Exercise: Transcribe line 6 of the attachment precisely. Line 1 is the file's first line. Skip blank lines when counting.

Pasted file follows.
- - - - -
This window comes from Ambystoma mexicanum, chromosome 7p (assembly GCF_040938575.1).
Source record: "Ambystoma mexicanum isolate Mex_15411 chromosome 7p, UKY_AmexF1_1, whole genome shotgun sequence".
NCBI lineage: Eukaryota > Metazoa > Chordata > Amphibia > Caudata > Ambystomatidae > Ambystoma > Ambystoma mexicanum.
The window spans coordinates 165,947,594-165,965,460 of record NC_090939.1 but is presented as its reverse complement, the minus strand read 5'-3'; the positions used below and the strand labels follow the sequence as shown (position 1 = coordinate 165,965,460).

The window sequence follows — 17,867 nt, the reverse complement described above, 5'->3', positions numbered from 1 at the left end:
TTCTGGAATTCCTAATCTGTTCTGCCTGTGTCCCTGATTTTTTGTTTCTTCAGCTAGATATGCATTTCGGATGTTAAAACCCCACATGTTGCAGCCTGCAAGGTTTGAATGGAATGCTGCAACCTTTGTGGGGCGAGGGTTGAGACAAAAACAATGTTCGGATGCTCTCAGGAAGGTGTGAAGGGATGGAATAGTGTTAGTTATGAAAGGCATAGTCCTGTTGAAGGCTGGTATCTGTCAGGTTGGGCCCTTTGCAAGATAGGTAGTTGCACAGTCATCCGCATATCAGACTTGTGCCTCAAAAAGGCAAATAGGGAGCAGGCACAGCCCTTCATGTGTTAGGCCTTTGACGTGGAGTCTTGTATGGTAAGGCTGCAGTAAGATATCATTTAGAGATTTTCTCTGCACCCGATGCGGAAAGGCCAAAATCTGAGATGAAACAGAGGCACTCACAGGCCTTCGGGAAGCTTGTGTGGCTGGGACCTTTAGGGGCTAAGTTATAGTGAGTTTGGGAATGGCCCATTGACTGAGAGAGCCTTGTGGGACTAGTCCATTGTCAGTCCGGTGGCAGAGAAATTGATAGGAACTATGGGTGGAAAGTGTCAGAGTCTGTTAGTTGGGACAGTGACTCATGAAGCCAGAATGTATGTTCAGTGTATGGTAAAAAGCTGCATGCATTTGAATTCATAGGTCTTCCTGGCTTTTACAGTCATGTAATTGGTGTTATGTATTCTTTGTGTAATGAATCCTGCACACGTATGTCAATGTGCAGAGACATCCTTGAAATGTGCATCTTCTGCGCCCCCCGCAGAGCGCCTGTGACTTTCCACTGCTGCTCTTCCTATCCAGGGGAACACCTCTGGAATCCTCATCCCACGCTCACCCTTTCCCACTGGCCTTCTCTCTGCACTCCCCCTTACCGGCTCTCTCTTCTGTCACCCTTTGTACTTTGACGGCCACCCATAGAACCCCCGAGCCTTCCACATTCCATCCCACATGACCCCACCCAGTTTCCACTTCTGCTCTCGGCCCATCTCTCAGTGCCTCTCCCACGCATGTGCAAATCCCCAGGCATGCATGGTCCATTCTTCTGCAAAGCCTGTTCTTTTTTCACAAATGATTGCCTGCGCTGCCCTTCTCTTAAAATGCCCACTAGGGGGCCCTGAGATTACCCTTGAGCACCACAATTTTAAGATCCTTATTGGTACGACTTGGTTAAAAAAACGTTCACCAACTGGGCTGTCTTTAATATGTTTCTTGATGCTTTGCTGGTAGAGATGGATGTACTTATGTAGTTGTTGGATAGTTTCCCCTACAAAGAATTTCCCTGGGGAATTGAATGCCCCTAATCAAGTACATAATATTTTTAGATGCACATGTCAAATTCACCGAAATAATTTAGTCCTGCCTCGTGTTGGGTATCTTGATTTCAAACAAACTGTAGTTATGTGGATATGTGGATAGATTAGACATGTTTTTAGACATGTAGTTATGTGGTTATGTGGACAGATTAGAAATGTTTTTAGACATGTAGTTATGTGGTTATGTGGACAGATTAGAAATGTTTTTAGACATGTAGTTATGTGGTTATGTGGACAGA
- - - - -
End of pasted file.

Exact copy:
TTCTGGAATTCCTAATCTGTTCTGCCTGTGTCCCTGATTTTTTGTTTCTTCAGCTAGATATGCATTTCGGATGTTAAAACCCCACATGTTGCAGCCTGCAAGGTTTGAATGGAATGCTGCAACCTTTGTGGGGCGAGGGTTGAGACAAAAACAATGTTCGGATGCTCTCAGGAAGGTGTGAAGGGATGGAATAGTGTTAGTTATGAAAGGCATAGTCCTGTTGAAGGCTGGTATCTGTCAGGTTGGGCCCTTTGCAAGATAGGTAGTTGCACAGTCATCCGCATATCAGACTTGTGCCTCAAAAAGGCAAATAGGGAGCAGGCACAGCCCTTCATGTGTTAGGCCTTTGACGTGGAGTCTTGTATGGTAAGGCTGCAGTAAGATATCATTTAGAGATTTTCTCTGCACCCGATGCGGAAAGGCCAAAATCTGAGATGAAACAGAGGCACTCACAGGCCTTCGGGAAGCTTGTGTGGCTGGGACCTTTAGGGGCTAAGTTATAGTGAGTTTGGGAATGGCCCATTGACTGAGAGAGCCTTGTGGGACTAGTCCATTGTCAGTCCGGTGGCAGAGAAATTGATAGGAACTATGGGTGGAAAGTGTCAGAGTCTGTTAGTTGGGACAGTGACTCATGAAGCCAGAATGTATGTTCAGTGTATGGTAAAAAGCTGCATGCATTTGAATTCATAGGTCTTCCTGGCTTTTACAGTCATGTAATTGGTGTTATGTATTCTTTGTGTAATGAATCCTGCACACGTATGTCAATGTGCAGAGACATCCTTGAAATGTGCATCTTCTGCGCCCCCCGCAGAGCGCCTGTGACTTTCCACTGCTGCTCTTCCTATCCAGGGGAACACCTCTGGAATCCTCATCCCACGCTCACCCTTTCCCACTGGCCTTCTCTCTGCACTCCCCCTTACCGGCTCTCTCTTCTGTCACCCTTTGTACTTTGACGGCCACCCATAGAACCCCCGAGCCTTCCACATTCCATCCCACATGACCCCACCCAGTTTCCACTTCTGCTCTCGGCCCATCTCTCAGTGCCTCTCCCACGCATGTGCAAATCCCCAGGCATGCATGGTCCATTCTTCTGCAAAGCCTGTTCTTTTTTCACAAATGATTGCCTGCGCTGCCCTTCTCTTAAAATGCCCACTAGGGGGCCCTGAGATTACCCTTGAGCACCACAATTTTAAGATCCTTATTGGTACGACTTGGTTAAAAAAACGTTCACCAACTGGGCTGTCTTTAATATGTTTCTTGATGCTTTGCTGGTAGAGATGGATGTACTTATGTAGTTGTTGGATAGTTTCCCCTACAAAGAATTTCCCTGGGGAATTGAATGCCCCTAATCAAGTACATAATATTTTTAGATGCACATGTCAAATTCACCGAAATAATTTAGTCCTGCCTCGTGTTGGGTATCTTGATTTCAAACAAACTGTAGTTATGTGGATATGTGGATAGATTAGACATGTTTTTAGACATGTAGTTATGTGGTTATGTGGACAGATTAGAAATGTTTTTAGACATGTAGTTATGTGGTTATGTGGACAGATTAGAAATGTTTTTAGACATGTAGTTATGTGGTTATGTGGACAGA